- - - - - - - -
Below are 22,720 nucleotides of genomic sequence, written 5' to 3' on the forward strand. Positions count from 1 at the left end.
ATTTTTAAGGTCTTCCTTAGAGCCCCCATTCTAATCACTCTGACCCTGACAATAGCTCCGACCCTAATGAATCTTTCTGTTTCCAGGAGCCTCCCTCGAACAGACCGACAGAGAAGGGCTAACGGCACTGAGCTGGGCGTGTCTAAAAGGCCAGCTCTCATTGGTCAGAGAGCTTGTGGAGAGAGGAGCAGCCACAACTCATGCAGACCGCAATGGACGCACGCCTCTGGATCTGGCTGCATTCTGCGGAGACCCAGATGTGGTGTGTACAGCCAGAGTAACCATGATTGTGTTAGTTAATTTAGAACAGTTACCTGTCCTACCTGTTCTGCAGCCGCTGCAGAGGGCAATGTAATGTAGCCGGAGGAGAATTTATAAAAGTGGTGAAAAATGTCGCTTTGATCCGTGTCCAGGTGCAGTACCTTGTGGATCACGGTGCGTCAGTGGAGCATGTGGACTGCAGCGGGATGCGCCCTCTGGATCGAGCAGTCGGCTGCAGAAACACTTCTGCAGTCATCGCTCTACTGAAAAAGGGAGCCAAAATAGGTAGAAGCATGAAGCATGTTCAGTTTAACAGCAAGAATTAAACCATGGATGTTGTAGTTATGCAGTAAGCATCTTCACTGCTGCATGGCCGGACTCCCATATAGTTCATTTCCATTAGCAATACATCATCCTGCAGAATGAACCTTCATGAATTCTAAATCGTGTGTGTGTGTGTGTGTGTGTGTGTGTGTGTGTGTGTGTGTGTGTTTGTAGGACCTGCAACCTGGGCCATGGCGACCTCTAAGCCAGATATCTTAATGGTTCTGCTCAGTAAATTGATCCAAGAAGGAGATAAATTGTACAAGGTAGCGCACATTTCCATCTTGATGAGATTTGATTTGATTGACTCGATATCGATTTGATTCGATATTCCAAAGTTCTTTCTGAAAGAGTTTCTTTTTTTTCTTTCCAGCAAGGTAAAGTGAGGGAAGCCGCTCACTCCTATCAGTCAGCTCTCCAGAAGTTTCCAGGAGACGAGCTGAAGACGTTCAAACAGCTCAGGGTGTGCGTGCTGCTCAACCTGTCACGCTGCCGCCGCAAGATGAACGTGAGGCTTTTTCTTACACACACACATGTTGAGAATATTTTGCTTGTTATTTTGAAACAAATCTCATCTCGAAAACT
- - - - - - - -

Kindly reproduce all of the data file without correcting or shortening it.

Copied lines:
Below are 22,720 nucleotides of genomic sequence, written 5' to 3' on the forward strand. Positions count from 1 at the left end.
ATTTTTAAGGTCTTCCTTAGAGCCCCCATTCTAATCACTCTGACCCTGACAATAGCTCCGACCCTAATGAATCTTTCTGTTTCCAGGAGCCTCCCTCGAACAGACCGACAGAGAAGGGCTAACGGCACTGAGCTGGGCGTGTCTAAAAGGCCAGCTCTCATTGGTCAGAGAGCTTGTGGAGAGAGGAGCAGCCACAACTCATGCAGACCGCAATGGACGCACGCCTCTGGATCTGGCTGCATTCTGCGGAGACCCAGATGTGGTGTGTACAGCCAGAGTAACCATGATTGTGTTAGTTAATTTAGAACAGTTACCTGTCCTACCTGTTCTGCAGCCGCTGCAGAGGGCAATGTAATGTAGCCGGAGGAGAATTTATAAAAGTGGTGAAAAATGTCGCTTTGATCCGTGTCCAGGTGCAGTACCTTGTGGATCACGGTGCGTCAGTGGAGCATGTGGACTGCAGCGGGATGCGCCCTCTGGATCGAGCAGTCGGCTGCAGAAACACTTCTGCAGTCATCGCTCTACTGAAAAAGGGAGCCAAAATAGGTAGAAGCATGAAGCATGTTCAGTTTAACAGCAAGAATTAAACCATGGATGTTGTAGTTATGCAGTAAGCATCTTCACTGCTGCATGGCCGGACTCCCATATAGTTCATTTCCATTAGCAATACATCATCCTGCAGAATGAACCTTCATGAATTCTAAATCGTGTGTGTGTGTGTGTGTGTGTGTGTGTGTGTGTGTGTGTGTGTGTTTGTAGGACCTGCAACCTGGGCCATGGCGACCTCTAAGCCAGATATCTTAATGGTTCTGCTCAGTAAATTGATCCAAGAAGGAGATAAATTGTACAAGGTAGCGCACATTTCCATCTTGATGAGATTTGATTTGATTGACTCGATATCGATTTGATTCGATATTCCAAAGTTCTTTCTGAAAGAGTTTCTTTTTTTTCTTTCCAGCAAGGTAAAGTGAGGGAAGCCGCTCACTCCTATCAGTCAGCTCTCCAGAAGTTTCCAGGAGACGAGCTGAAGACGTTCAAACAGCTCAGGGTGTGCGTGCTGCTCAACCTGTCACGCTGCCGCCGCAAGATGAACGTGAGGCTTTTTCTTACACACACACATGTTGAGAATATTTTGCTTGTTATTTTGAAACAAATCTCATCTCGAAAACT